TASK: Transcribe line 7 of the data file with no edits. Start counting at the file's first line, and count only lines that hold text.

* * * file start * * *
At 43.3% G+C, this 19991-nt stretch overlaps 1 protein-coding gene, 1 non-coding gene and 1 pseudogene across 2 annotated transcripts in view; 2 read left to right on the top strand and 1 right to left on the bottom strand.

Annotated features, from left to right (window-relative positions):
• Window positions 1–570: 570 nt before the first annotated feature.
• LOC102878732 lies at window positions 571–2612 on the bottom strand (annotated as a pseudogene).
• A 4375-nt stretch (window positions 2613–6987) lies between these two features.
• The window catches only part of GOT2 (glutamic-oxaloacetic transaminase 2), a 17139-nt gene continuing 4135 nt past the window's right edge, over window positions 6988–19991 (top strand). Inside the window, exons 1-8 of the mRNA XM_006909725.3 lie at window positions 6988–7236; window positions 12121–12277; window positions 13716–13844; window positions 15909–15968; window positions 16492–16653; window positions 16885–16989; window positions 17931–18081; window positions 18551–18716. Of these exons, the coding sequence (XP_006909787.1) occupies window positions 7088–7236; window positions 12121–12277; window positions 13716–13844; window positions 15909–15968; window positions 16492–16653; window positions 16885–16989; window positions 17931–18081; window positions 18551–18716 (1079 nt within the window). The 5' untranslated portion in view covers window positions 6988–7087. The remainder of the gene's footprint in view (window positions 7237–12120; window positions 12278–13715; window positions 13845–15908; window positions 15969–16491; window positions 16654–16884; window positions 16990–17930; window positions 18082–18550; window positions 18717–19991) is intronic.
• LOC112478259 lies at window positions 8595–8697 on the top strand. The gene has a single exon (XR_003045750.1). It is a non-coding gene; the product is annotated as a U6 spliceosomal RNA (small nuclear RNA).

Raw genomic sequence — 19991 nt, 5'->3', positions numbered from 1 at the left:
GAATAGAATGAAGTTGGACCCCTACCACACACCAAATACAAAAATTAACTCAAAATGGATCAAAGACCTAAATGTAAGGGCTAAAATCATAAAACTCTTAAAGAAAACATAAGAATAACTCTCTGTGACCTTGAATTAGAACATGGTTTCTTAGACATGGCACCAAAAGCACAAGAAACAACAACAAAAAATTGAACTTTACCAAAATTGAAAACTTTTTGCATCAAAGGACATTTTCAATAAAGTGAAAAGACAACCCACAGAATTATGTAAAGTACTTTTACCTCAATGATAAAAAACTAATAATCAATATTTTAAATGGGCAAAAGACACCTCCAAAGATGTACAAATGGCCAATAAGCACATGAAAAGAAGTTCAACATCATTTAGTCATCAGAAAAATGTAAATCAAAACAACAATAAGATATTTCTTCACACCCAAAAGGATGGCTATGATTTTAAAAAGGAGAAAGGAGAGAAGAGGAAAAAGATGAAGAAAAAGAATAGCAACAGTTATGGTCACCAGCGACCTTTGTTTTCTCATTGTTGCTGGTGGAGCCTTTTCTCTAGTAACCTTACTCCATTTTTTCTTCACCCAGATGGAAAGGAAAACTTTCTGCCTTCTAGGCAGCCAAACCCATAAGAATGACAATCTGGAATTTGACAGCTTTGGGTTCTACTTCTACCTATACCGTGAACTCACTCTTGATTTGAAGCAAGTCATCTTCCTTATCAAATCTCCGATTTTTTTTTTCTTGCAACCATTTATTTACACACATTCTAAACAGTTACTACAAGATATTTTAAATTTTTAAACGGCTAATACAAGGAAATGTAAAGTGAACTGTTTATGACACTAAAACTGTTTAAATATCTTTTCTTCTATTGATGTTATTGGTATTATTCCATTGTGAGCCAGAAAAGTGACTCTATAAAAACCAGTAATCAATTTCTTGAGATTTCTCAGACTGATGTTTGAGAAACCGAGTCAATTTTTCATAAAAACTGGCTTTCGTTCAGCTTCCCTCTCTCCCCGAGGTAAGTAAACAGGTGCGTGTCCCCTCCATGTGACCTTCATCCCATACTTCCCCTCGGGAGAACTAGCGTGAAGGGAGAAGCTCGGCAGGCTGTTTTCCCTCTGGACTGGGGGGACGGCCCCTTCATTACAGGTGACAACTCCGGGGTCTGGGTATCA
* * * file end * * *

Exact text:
• LOC112478259 lies at window positions 8595–8697 on the top strand. The gene has a single exon (XR_003045750.1). It is a non-coding gene; the product is annotated as a U6 spliceosomal RNA (small nuclear RNA).